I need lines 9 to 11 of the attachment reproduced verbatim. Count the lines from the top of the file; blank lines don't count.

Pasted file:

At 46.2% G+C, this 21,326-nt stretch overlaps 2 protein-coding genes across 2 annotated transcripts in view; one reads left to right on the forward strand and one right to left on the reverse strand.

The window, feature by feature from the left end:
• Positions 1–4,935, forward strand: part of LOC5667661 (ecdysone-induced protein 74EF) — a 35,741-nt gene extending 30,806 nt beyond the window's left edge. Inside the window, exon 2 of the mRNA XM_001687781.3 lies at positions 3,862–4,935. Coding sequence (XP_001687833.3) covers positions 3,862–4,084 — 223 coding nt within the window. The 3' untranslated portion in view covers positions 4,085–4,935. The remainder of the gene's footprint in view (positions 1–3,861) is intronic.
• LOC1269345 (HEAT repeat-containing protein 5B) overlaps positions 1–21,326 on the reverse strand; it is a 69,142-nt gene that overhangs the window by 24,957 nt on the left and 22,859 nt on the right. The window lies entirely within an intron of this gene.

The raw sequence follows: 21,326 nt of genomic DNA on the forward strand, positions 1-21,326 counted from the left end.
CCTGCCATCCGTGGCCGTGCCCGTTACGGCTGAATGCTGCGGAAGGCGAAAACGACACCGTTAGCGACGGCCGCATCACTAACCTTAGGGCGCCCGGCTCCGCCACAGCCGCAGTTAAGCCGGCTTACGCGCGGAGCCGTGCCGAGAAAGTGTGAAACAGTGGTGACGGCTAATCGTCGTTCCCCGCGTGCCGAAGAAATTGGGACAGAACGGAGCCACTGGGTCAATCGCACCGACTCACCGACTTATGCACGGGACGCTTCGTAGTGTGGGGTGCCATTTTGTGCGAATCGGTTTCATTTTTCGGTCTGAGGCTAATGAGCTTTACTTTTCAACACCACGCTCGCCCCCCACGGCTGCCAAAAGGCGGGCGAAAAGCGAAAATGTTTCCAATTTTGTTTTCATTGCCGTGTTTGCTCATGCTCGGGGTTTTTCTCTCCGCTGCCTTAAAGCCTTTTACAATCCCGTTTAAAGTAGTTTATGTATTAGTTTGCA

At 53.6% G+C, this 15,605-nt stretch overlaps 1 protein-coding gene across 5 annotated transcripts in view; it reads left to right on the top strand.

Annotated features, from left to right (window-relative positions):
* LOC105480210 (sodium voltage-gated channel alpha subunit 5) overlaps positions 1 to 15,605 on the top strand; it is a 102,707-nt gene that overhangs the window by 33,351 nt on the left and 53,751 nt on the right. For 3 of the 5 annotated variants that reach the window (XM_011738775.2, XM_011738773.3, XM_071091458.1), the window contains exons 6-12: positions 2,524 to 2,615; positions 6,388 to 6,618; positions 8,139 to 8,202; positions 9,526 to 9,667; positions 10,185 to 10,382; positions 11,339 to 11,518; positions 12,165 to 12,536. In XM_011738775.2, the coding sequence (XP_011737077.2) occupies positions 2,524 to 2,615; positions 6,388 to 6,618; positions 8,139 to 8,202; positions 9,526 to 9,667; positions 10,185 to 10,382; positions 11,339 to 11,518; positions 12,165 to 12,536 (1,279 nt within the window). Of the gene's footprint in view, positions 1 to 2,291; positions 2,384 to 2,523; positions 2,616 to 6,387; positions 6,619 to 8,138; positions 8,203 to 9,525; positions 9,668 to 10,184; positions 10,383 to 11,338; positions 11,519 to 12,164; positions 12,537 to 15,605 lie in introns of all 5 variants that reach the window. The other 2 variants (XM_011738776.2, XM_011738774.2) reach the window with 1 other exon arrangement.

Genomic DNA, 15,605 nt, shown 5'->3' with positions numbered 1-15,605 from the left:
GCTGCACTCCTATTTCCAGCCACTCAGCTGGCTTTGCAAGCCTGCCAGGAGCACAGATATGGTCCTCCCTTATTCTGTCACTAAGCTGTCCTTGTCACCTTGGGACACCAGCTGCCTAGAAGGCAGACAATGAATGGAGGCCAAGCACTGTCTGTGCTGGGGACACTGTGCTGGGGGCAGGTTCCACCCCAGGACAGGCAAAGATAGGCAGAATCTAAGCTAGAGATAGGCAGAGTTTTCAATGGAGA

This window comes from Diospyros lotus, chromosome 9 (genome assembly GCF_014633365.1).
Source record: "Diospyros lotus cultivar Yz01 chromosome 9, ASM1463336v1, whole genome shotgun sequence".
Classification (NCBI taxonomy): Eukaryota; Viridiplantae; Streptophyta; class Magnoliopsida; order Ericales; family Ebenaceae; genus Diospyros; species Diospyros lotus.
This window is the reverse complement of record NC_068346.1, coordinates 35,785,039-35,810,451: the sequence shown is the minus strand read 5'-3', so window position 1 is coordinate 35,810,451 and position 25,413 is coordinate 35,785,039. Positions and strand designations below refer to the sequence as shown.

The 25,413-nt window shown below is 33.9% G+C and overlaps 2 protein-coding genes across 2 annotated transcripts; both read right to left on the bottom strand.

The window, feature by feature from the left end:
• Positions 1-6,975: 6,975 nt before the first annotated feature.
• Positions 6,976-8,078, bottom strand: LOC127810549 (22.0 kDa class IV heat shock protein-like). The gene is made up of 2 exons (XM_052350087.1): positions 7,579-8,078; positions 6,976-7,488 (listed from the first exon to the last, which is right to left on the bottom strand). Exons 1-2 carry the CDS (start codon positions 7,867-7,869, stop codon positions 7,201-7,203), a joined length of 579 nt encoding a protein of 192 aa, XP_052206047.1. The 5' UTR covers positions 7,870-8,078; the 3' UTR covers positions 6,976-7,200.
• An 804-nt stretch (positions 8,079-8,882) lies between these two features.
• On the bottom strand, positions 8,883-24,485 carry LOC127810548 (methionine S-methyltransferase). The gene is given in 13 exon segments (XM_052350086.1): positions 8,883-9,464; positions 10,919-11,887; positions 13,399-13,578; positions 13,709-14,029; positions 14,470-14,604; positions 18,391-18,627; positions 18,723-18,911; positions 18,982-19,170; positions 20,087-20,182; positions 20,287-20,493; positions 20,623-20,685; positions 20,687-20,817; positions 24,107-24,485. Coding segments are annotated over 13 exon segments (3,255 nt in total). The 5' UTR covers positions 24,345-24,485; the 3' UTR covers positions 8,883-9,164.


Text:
* LOC105480210 (sodium voltage-gated channel alpha subunit 5) overlaps positions 1 to 15,605 on the top strand; it is a 102,707-nt gene that overhangs the window by 33,351 nt on the left and 53,751 nt on the right. For 3 of the 5 annotated variants that reach the window (XM_011738775.2, XM_011738773.3, XM_071091458.1), the window contains exons 6-12: positions 2,524 to 2,615; positions 6,388 to 6,618; positions 8,139 to 8,202; positions 9,526 to 9,667; positions 10,185 to 10,382; positions 11,339 to 11,518; positions 12,165 to 12,536. In XM_011738775.2, the coding sequence (XP_011737077.2) occupies positions 2,524 to 2,615; positions 6,388 to 6,618; positions 8,139 to 8,202; positions 9,526 to 9,667; positions 10,185 to 10,382; positions 11,339 to 11,518; positions 12,165 to 12,536 (1,279 nt within the window). Of the gene's footprint in view, positions 1 to 2,291; positions 2,384 to 2,523; positions 2,616 to 6,387; positions 6,619 to 8,138; positions 8,203 to 9,525; positions 9,668 to 10,184; positions 10,383 to 11,338; positions 11,519 to 12,164; positions 12,537 to 15,605 lie in introns of all 5 variants that reach the window. The other 2 variants (XM_011738776.2, XM_011738774.2) reach the window with 1 other exon arrangement.

Genomic DNA, 15,605 nt, shown 5'->3' with positions numbered 1-15,605 from the left:
GCTGCACTCCTATTTCCAGCCACTCAGCTGGCTTTGCAAGCCTGCCAGGAGCACAGATATGGTCCTCCCTTATTCTGTCACTAAGCTGTCCTTGTCACCTTGGGACACCAGCTGCCTAGAAGGCAGACAATGAATGGAGGCCAAGCACTGTCTGTGCTGGGGACACTGTGCTGGGGGCAGGTTCCACCCCAGGACAGGCAAAGATAGGCAGAATCTAAGCTAGAGATAGGCAGAGTTTTCAATGGAGA